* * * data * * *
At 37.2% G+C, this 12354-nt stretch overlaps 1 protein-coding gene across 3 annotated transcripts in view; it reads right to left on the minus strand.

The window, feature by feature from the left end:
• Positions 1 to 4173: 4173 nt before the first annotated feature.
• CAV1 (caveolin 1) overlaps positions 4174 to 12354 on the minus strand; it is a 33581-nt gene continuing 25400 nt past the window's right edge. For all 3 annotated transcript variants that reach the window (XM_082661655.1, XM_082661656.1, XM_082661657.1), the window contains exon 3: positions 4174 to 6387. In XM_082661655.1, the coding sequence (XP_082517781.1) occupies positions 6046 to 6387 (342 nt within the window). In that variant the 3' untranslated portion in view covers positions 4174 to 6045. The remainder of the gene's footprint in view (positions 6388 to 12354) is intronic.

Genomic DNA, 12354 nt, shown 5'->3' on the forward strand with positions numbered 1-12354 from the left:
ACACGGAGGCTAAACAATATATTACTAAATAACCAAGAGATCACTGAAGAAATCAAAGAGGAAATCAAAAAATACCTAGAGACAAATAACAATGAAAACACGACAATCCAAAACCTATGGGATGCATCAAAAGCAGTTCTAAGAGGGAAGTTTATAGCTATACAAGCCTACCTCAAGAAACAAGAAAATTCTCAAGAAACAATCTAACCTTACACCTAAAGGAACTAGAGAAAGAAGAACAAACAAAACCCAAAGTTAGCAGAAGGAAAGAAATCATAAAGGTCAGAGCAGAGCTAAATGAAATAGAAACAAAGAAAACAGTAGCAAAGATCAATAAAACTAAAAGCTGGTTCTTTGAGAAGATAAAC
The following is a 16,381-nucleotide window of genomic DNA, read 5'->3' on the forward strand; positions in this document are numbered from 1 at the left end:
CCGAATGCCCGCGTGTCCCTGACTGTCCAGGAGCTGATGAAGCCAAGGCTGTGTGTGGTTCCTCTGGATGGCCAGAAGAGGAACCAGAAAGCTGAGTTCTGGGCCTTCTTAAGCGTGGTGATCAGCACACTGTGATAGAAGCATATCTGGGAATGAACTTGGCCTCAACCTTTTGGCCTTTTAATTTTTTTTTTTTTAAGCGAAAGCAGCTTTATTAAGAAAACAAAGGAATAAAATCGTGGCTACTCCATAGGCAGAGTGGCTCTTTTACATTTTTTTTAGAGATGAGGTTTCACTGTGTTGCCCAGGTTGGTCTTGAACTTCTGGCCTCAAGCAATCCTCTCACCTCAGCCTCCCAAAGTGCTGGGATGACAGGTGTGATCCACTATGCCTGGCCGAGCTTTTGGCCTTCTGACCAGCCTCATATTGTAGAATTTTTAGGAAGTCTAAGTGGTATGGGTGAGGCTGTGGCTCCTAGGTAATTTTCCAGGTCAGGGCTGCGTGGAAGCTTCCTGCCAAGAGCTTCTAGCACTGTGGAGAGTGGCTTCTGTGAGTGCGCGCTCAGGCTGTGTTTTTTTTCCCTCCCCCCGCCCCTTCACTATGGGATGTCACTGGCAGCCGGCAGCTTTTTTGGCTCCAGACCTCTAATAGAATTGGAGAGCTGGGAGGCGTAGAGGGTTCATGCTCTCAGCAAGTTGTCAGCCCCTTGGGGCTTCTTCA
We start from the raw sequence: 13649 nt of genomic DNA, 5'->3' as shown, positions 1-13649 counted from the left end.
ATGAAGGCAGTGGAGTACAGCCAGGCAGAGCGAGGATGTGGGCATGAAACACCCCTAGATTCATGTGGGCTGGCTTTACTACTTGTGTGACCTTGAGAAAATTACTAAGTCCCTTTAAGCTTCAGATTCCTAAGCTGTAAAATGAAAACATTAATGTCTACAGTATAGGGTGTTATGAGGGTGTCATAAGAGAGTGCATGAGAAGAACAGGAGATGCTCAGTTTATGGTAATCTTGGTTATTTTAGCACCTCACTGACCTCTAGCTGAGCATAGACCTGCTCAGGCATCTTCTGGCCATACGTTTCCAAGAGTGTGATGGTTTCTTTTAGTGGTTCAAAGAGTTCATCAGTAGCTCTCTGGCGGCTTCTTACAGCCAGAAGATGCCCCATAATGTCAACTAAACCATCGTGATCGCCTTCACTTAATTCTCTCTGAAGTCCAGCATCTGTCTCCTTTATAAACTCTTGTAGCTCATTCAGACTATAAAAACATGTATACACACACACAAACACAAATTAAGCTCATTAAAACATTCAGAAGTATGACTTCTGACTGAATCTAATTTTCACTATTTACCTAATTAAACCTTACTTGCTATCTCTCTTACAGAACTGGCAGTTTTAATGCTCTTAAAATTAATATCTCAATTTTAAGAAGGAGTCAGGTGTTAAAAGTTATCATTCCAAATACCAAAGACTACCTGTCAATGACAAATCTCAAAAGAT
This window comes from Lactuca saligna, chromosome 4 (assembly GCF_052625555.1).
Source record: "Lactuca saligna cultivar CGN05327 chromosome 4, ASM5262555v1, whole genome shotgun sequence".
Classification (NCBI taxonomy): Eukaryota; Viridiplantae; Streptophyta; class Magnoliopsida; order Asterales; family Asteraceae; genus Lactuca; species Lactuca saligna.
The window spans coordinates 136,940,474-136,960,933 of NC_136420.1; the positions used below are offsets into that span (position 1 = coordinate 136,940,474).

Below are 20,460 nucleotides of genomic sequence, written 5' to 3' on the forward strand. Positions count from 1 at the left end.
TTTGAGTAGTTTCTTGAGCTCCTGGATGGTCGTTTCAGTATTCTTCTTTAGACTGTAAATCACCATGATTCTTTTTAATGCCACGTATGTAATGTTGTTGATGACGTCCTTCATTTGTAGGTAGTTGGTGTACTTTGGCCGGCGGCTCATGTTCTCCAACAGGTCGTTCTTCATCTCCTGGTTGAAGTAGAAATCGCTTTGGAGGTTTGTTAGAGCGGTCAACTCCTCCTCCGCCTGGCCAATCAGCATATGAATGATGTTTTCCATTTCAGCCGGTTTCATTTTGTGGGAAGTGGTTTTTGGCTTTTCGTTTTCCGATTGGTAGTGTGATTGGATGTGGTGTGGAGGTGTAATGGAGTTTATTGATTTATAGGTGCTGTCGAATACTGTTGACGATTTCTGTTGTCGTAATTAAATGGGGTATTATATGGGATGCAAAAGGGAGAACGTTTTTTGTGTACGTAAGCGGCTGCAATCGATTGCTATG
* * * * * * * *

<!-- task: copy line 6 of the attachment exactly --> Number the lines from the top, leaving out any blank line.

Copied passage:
ACACGGAGGCTAAACAATATATTACTAAATAACCAAGAGATCACTGAAGAAATCAAAGAGGAAATCAAAAAATACCTAGAGACAAATAACAATGAAAACACGACAATCCAAAACCTATGGGATGCATCAAAAGCAGTTCTAAGAGGGAAGTTTATAGCTATACAAGCCTACCTCAAGAAACAAGAAAATTCTCAAGAAACAATCTAACCTTACACCTAAAGGAACTAGAGAAAGAAGAACAAACAAAACCCAAAGTTAGCAGAAGGAAAGAAATCATAAAGGTCAGAGCAGAGCTAAATGAAATAGAAACAAAGAAAACAGTAGCAAAGATCAATAAAACTAAAAGCTGGTTCTTTGAGAAGATAAAC